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Former Masters Champion Charl Schwartzel and his team today won the inaugural LIV Golf Series event, which was held outside of London
Schwartzel took home a total of $4.75 million jackpot in the process as the winner of the event got $4 million and he got another $750,000 from his team’s victory, which was a $3 million prize split four ways.
The event was the richest in golf history, although there are still seven more events that will be giving the same prize money.
Schwartzel won the event with a 7-under total of 203, holding off his fellow teammate Hennie Du Plessis.
Following the victory, Schwartzel admitted, “Never in my wildest dreams did I think we could play for that much money in golf.”
The win is Schwartzel’s first in a professional event since 2016 as he hadn’t won a PGA or European tour event since then.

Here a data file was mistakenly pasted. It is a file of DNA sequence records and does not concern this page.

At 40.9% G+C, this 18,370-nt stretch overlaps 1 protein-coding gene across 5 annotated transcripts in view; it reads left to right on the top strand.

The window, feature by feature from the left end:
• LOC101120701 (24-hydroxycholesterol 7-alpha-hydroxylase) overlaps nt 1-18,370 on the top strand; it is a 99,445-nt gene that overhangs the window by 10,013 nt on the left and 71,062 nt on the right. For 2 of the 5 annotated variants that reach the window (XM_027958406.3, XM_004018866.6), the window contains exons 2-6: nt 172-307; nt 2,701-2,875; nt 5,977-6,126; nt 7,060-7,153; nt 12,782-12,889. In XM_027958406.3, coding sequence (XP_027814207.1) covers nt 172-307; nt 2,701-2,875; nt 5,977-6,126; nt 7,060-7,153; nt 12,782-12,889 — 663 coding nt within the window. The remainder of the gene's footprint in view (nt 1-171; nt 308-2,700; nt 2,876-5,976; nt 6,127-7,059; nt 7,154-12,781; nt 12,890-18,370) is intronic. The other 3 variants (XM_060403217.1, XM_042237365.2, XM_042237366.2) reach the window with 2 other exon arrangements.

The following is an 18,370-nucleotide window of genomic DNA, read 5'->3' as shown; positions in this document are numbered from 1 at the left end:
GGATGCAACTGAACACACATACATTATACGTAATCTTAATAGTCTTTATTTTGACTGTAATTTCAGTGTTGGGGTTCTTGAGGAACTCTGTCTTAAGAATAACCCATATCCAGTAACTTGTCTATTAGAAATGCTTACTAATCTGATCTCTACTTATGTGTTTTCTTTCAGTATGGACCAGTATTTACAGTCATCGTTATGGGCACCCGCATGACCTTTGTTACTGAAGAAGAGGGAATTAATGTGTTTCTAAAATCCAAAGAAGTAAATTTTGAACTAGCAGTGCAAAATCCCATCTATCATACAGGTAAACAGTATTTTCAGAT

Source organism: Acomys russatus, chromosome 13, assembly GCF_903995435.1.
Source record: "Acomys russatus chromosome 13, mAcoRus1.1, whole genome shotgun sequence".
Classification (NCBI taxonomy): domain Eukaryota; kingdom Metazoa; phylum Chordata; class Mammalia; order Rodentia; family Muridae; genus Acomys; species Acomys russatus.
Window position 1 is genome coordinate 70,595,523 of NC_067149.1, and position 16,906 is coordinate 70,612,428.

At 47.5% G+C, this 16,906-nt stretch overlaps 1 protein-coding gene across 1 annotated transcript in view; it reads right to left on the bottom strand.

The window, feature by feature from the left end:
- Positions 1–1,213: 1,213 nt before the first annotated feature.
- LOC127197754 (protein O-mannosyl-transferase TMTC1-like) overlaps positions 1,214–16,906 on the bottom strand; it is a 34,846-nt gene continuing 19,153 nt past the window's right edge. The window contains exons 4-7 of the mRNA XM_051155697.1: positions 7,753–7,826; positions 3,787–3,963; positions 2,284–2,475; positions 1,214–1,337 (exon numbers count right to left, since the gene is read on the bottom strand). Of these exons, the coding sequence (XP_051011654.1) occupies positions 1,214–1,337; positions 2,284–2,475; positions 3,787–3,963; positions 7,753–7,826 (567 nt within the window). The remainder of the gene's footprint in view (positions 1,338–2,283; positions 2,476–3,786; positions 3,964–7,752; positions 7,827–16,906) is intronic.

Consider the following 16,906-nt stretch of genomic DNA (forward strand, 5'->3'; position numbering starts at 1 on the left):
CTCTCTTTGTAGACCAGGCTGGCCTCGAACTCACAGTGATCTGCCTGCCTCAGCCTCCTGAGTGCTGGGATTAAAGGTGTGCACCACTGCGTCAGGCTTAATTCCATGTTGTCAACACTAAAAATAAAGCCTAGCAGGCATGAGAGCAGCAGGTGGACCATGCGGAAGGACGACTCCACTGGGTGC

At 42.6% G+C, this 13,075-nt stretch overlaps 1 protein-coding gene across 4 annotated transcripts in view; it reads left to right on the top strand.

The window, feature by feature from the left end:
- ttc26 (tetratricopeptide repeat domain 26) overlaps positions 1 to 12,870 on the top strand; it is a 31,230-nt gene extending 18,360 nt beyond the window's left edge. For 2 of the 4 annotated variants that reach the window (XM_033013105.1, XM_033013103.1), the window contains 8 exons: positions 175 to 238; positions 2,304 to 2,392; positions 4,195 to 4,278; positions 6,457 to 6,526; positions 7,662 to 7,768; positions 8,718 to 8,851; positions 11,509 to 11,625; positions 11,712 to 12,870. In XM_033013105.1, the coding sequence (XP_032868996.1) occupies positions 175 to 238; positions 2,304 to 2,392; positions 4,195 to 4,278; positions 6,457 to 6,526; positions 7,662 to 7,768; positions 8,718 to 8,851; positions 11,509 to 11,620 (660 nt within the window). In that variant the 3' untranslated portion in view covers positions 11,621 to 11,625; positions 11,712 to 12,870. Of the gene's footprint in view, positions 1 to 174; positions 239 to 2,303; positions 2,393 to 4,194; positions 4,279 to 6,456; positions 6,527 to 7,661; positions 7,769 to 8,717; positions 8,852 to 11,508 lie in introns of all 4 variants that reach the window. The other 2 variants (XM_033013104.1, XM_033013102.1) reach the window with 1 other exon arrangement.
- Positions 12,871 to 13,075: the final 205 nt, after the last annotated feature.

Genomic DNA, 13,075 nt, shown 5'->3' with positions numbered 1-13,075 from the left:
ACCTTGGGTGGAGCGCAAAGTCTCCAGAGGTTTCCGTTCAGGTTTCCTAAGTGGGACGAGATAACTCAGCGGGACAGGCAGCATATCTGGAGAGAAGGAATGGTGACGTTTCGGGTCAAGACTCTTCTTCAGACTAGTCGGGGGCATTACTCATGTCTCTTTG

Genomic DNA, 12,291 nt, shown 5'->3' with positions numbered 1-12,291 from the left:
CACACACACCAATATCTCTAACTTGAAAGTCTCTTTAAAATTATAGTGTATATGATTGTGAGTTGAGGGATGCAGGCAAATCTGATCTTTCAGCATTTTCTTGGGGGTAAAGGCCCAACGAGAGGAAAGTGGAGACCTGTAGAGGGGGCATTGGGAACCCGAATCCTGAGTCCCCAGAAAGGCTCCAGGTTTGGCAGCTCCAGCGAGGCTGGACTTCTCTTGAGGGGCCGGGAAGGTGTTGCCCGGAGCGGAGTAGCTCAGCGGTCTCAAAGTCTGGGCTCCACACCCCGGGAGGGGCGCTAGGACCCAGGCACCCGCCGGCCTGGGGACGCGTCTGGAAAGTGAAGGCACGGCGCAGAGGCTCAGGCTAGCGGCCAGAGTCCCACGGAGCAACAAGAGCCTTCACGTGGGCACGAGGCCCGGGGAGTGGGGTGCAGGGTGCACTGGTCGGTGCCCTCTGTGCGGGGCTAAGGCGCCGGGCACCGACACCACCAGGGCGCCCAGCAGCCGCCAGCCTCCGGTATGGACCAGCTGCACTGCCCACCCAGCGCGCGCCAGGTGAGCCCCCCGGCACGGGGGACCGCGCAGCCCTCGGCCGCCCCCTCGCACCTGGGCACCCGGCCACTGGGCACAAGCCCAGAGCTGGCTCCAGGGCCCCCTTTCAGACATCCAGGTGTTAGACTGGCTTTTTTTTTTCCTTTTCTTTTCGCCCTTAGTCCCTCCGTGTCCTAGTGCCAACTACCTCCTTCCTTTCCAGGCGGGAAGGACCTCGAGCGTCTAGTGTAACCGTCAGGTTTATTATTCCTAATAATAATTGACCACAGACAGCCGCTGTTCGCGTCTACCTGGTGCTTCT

Schwartzel was one of 17 golfers who the PGA Tour dropped the hammer on and suspended after the 3-day event began on Thursday.
In a letter addressed to PGA Tour players, commissioner Jay Monahan said, “As you know, players listed below did not receive the necessary conflicting event and media rights releases – or did not apply for releases at all – and their participation in the Saudi Golf League/LIV Golf event is in violation of our Tournament Regulations.”
“The same fate holds true for any other players who participate in future Saudi Golf League events in violation of our Regulations,” Monahan warned.
Schwartzel was one of several golfers who had already resigned their PGA tour memberships including Sergio Garcia, Branden Grace, Dustin Johnson, Martin Kaymer, Graeme McDowell, Kevin Na, Louis Oosthuizen, Turk Pettit, and Lee Westwood.
Phil Mickelson was among those who hadn’t resigned as he held lifetime eligibility to the PGA Tour and he was defiant about his status.
Mickelson said on Wednesday that he didn’t plan on quitting the Tour as he had earned the right to participate as he has “a lifetime membership which he has earned, and worked hard for.”
The LIV series responded with a statement where they called the move by the PGA tour “vindictive” and said that “it deepens the divide between the Tour and its members.”